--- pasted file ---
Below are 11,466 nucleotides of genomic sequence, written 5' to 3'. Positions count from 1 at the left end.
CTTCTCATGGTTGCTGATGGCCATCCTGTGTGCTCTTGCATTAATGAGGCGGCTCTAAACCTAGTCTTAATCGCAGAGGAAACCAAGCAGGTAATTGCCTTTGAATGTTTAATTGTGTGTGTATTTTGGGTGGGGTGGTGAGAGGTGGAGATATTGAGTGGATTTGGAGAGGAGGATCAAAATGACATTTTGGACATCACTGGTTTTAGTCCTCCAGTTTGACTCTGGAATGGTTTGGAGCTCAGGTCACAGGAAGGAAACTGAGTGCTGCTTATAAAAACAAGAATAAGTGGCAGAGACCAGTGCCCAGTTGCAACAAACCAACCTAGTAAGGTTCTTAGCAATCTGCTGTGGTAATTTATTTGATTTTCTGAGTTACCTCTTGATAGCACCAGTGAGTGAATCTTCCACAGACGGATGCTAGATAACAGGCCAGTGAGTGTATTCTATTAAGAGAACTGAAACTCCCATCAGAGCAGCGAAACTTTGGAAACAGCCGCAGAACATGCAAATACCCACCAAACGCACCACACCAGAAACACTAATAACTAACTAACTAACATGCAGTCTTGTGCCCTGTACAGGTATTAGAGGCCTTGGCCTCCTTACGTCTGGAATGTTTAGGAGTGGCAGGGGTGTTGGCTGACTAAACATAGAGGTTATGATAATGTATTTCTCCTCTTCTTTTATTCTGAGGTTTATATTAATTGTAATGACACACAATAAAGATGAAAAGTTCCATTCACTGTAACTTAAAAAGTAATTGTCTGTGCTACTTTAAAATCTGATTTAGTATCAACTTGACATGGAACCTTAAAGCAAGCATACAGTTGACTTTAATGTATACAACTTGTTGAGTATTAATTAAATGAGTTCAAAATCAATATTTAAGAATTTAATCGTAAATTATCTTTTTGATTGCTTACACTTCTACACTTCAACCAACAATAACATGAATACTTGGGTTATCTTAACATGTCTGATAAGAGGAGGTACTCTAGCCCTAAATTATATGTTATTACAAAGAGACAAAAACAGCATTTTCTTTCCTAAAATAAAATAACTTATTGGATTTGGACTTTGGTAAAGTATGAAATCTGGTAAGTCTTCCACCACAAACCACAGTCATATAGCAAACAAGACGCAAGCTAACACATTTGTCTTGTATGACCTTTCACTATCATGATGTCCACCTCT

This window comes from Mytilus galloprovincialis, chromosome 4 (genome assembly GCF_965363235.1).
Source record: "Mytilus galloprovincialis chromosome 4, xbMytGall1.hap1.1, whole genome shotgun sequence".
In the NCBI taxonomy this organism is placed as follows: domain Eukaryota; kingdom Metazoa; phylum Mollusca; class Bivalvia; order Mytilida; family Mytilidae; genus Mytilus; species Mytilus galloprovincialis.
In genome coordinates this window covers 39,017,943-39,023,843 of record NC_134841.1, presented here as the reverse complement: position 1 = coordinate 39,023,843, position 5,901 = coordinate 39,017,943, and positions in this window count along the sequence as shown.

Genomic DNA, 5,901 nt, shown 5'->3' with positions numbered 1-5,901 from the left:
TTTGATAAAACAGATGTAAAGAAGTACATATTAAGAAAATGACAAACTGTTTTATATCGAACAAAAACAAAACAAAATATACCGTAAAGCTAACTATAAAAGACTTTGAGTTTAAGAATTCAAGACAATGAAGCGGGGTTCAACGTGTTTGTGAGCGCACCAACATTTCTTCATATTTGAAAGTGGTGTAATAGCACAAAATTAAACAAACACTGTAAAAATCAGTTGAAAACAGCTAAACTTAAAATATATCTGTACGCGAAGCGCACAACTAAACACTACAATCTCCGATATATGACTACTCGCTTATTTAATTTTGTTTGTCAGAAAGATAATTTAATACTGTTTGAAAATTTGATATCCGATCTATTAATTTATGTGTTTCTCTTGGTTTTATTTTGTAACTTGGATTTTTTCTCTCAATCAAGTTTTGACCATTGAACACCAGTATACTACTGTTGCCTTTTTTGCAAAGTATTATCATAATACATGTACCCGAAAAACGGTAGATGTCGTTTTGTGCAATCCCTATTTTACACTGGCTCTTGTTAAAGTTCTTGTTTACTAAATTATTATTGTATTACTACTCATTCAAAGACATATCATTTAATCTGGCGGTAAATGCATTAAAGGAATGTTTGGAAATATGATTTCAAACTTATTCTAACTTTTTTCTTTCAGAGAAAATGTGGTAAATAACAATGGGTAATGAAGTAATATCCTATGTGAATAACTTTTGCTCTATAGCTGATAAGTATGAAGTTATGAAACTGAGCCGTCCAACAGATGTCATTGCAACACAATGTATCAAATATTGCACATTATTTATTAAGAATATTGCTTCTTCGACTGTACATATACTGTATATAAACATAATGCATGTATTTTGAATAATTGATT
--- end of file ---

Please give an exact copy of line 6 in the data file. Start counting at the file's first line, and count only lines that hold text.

In genome coordinates this window covers 39,017,943-39,023,843 of record NC_134841.1, presented here as the reverse complement: position 1 = coordinate 39,023,843, position 5,901 = coordinate 39,017,943, and positions in this window count along the sequence as shown.